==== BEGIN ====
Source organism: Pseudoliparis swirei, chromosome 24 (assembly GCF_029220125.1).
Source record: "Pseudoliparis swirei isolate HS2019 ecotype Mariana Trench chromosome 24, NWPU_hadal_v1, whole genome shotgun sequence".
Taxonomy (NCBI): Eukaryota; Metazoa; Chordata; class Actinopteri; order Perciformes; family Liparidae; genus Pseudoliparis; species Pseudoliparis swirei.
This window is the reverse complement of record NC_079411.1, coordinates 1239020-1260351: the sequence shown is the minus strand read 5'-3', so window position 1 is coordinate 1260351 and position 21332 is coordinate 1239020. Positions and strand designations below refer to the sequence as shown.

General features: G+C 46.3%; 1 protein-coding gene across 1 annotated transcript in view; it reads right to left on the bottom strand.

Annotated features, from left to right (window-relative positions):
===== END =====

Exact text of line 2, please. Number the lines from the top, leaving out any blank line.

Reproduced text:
Source record: "Pseudoliparis swirei isolate HS2019 ecotype Mariana Trench chromosome 24, NWPU_hadal_v1, whole genome shotgun sequence".